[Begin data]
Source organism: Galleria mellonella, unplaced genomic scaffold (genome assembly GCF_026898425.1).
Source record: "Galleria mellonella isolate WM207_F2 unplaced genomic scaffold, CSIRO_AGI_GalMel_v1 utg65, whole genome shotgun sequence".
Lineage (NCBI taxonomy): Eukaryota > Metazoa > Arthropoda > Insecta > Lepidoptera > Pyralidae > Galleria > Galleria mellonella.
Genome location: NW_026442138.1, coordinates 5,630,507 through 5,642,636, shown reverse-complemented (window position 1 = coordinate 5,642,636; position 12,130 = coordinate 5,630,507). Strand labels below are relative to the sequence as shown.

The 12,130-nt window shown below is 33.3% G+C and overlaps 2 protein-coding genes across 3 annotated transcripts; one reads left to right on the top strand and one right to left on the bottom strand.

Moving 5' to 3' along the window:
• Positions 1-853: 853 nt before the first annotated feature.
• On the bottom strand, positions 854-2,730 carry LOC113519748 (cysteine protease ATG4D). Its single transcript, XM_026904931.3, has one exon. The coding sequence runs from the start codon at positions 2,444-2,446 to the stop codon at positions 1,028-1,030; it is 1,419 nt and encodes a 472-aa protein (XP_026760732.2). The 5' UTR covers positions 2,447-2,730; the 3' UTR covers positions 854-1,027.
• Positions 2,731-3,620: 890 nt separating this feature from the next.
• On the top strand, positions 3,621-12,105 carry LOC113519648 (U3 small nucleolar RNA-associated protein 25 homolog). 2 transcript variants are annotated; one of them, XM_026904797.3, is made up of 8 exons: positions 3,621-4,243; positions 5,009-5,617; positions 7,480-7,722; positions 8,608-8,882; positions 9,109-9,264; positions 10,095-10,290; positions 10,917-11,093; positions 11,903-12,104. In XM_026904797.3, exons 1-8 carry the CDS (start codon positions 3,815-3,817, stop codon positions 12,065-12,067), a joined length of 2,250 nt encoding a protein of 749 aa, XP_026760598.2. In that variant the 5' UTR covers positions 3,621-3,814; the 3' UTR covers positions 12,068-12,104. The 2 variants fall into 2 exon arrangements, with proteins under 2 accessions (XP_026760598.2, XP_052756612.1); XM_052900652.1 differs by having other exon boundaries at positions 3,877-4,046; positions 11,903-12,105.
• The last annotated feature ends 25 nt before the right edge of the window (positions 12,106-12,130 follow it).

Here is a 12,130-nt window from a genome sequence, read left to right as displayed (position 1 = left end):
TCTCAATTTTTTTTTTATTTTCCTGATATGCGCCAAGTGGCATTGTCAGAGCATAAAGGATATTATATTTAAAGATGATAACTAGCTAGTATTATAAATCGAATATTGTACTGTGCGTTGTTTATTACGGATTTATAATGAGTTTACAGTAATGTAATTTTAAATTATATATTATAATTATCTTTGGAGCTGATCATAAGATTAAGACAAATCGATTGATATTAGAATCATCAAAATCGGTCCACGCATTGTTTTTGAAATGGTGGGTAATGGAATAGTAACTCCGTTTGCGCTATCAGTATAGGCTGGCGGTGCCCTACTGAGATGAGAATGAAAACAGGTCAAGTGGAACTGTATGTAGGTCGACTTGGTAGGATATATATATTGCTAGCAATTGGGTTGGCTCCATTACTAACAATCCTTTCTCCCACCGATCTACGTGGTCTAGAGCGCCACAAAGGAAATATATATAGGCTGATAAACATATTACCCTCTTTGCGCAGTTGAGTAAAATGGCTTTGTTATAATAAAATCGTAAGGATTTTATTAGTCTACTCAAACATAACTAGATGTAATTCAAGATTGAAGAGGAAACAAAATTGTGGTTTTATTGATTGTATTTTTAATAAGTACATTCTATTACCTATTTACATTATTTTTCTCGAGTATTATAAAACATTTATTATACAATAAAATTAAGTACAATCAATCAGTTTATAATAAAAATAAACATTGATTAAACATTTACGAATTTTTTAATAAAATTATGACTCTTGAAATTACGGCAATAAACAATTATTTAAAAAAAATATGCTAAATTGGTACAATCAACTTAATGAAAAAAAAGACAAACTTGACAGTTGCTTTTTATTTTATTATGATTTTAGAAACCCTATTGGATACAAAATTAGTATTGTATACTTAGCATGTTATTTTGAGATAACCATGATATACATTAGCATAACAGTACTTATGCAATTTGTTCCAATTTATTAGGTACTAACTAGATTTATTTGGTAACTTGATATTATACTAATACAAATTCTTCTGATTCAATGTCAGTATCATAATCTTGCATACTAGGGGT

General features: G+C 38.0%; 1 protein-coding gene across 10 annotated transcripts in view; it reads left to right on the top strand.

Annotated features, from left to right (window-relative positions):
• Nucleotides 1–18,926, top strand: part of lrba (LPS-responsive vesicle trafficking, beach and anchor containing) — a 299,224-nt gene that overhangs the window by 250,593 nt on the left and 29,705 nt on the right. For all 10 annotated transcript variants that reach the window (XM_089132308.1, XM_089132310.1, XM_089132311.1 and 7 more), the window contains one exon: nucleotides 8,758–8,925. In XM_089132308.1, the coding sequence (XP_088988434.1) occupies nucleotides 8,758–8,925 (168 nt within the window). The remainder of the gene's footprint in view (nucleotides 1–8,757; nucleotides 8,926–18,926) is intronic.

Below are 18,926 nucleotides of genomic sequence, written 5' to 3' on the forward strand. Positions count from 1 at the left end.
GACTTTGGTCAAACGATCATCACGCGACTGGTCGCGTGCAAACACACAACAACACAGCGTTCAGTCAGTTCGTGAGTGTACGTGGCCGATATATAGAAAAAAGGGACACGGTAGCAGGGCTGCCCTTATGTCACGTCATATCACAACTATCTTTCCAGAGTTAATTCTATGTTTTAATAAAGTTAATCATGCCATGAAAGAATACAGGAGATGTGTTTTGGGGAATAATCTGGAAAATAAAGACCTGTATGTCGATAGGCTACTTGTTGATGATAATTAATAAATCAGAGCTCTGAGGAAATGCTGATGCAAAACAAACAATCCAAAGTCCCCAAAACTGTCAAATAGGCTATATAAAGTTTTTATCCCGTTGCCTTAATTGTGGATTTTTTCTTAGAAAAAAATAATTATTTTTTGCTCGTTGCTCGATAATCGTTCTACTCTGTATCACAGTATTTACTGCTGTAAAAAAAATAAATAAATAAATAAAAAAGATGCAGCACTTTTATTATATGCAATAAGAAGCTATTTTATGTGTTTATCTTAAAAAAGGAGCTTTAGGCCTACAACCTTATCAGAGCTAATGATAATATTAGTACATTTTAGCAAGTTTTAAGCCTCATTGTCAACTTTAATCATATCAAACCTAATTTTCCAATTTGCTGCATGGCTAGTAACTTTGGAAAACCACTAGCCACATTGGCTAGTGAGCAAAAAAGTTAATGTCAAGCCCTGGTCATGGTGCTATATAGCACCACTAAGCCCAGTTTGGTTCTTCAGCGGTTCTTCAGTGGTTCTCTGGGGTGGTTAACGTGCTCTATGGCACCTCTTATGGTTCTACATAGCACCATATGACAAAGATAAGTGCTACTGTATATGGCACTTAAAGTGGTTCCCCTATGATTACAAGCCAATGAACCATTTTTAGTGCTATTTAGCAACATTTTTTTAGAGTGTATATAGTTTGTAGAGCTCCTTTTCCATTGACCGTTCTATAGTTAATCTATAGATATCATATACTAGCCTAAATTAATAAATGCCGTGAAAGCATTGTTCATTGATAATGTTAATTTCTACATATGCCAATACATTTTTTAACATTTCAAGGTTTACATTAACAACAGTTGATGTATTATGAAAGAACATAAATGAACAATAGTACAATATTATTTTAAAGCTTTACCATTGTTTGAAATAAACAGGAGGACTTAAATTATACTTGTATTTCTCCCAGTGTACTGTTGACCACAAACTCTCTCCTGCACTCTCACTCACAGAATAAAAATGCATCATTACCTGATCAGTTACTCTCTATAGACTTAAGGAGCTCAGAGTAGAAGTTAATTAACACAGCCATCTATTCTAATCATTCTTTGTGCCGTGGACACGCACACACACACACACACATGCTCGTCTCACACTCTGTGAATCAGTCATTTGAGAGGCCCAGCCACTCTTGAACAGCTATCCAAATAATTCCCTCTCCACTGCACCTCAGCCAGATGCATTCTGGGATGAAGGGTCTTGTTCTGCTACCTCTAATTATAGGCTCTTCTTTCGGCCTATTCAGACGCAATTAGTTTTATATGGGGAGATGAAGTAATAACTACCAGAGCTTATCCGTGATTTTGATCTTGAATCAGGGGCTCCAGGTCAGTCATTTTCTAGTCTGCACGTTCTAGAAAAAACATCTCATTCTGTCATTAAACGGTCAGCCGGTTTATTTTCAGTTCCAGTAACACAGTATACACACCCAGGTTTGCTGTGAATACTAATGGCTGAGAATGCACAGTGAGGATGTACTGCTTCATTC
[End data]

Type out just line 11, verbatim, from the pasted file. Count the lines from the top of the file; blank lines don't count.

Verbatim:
• The last annotated feature ends 25 nt before the right edge of the window (positions 12,106-12,130 follow it).